Good morning from Managua, Nicaragua! Today’s post is going to be short and sweet so I hope you enjoy it.
Living in a Latin American country has certainly given me a different perspective on Holy Week, the week before Easter. While the reason for the celebration is the same in Nicaragua and the United States, the level of celebrating is quite different. Growing up, the celebration of Holy Week was primarily a Friday and Sunday thing. On Good Friday, we would recognize the death of Christ for our sins and on Easter Sunday, we would celebrate the Resurrection of Jesus Christ. In Nicaragua, these two important days in the Christian calendar are also recognized and celebrated, but instead of Holy Week being mostly condensed into two days, it is truly a weeklong event. Additionally, Holy Week is much more festive in Nicaragua than what I have experienced in the United States. I wouldn’t necessarily say that either is better than the other, but it has been neat to experience this important holiday in a new way.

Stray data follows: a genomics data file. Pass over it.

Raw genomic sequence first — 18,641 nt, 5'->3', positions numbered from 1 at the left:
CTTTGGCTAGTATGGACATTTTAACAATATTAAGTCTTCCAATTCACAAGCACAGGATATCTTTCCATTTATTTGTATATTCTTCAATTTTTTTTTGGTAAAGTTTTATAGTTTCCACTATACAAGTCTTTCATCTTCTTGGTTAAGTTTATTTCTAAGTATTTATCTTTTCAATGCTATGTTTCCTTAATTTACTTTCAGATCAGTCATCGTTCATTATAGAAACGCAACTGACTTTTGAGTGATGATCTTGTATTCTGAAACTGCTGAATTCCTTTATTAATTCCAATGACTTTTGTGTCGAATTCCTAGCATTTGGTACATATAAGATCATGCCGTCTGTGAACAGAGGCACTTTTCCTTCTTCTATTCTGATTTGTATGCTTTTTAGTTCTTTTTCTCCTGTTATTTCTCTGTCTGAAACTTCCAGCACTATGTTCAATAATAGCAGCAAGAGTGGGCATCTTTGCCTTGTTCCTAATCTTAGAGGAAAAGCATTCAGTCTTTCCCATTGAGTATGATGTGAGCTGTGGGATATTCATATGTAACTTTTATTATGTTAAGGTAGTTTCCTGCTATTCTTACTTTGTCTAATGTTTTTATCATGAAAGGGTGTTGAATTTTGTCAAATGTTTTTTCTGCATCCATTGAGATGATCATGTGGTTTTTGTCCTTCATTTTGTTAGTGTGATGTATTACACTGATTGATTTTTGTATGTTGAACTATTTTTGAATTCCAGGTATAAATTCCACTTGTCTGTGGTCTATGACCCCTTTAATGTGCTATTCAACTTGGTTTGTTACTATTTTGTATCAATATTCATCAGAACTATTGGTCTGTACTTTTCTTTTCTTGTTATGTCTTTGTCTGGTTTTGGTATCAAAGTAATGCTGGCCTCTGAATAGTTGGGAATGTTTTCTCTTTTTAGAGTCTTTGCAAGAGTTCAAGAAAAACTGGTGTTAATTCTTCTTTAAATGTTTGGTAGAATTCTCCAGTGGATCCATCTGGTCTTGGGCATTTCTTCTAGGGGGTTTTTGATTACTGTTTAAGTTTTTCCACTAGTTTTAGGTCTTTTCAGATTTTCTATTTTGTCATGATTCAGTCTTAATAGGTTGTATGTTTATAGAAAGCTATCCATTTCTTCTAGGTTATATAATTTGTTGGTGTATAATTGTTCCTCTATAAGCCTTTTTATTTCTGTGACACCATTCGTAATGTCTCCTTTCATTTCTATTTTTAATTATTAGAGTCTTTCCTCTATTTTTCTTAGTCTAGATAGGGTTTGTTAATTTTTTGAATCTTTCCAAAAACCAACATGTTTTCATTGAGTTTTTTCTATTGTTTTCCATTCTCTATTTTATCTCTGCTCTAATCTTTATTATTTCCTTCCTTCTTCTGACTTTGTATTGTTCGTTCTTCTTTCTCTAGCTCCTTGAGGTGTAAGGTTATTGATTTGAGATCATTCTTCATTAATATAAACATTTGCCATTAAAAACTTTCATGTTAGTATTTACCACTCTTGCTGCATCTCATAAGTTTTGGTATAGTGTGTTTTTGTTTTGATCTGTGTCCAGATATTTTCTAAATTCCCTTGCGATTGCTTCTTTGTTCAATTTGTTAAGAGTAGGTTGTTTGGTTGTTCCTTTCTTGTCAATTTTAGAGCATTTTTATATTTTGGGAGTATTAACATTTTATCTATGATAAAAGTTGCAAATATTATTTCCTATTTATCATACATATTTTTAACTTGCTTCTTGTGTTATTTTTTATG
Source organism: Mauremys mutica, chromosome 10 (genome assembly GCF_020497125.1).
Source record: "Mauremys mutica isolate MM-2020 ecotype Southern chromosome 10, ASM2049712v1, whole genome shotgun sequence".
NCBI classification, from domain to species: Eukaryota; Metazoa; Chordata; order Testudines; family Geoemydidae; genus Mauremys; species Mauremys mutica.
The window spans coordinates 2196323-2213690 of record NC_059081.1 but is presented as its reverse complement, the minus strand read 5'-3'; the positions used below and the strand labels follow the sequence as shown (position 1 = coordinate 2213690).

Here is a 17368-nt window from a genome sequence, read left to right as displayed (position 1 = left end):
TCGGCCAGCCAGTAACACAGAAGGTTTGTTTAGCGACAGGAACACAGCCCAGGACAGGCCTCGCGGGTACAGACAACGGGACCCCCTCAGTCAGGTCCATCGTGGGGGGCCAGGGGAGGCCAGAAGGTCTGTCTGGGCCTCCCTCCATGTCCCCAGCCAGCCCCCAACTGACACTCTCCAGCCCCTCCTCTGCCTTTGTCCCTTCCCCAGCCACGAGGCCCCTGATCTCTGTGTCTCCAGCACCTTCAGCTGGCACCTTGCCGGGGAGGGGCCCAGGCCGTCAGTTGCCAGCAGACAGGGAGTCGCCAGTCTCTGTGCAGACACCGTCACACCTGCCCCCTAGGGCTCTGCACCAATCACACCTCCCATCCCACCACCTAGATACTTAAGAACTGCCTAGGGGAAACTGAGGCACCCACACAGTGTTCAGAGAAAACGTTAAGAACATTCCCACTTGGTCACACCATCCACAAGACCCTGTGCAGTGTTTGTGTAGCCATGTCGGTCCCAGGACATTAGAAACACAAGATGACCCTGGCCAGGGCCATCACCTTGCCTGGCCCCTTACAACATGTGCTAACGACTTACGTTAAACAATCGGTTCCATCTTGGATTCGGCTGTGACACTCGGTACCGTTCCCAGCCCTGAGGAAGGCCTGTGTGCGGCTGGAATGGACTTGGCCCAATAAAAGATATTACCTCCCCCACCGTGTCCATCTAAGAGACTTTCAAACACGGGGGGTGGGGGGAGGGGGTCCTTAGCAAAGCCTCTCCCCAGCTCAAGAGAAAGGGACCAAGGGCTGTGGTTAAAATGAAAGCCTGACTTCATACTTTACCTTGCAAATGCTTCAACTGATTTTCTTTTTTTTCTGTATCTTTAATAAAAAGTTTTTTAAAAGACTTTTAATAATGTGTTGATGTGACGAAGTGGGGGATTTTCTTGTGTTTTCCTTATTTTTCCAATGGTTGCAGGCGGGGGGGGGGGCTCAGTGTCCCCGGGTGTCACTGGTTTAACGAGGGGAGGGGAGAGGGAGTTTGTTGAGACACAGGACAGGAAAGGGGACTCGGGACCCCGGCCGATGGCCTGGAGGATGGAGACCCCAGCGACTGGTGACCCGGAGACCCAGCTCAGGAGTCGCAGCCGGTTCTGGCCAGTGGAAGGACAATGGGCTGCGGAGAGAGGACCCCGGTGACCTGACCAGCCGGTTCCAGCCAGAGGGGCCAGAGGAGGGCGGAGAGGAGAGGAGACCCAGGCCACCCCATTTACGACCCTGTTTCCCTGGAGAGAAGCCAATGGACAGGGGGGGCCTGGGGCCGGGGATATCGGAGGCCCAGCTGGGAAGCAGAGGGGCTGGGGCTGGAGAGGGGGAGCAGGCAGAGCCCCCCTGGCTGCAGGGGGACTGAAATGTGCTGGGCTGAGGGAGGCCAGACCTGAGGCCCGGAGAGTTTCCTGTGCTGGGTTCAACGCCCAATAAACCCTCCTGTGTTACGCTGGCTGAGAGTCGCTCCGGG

This expanded perspective on Holy Week has lead me to think about my perspective on the meaning and significance of Good Friday and Easter Sunday. Holy Week is certainly about Jesus’ death on a cross and subsequent Resurrection from the dead to pay for and save us from our sins. The question I have asked myself is, “but why?” In the end, why would Jesus, God in the flesh, come to earth, endure death on a cross only to rise from the grave three days later? John, one of Jesus’ disciples, recorded the following words of Jesus- “The thief comes only to steal and kill and destroy; I have come that they may have life, and have it to the full.” (John 10:10, NIV 1984) In thinking about this question, and reading the things Jesus himself said about his reason for coming to earth, I have come to realize it was all really about bringing us real life. Jesus chose to die for us so that we could live the way we were originally created to, connected to God. In the end, Semana Santa (Holy Week) is really a celebration of life, and not just any kind of life. It is a celebration that we can now have lives that are redeemed and restored to the way they ought to be. If this is a perspective you haven’t considered, this week is the perfect chance to do so. We all have the opportunity for real life because of the events of this week; all we have to do is ask for it. If this week’s festivities have become stale to you, maybe it is time to expand your perspective and to celebrate with new eyes. Wherever you find yourself this week, I hope you will take some time to reflect on the meaning and significance of Holy Week in your life.
Have a blessed Semana Santa!
– James Belt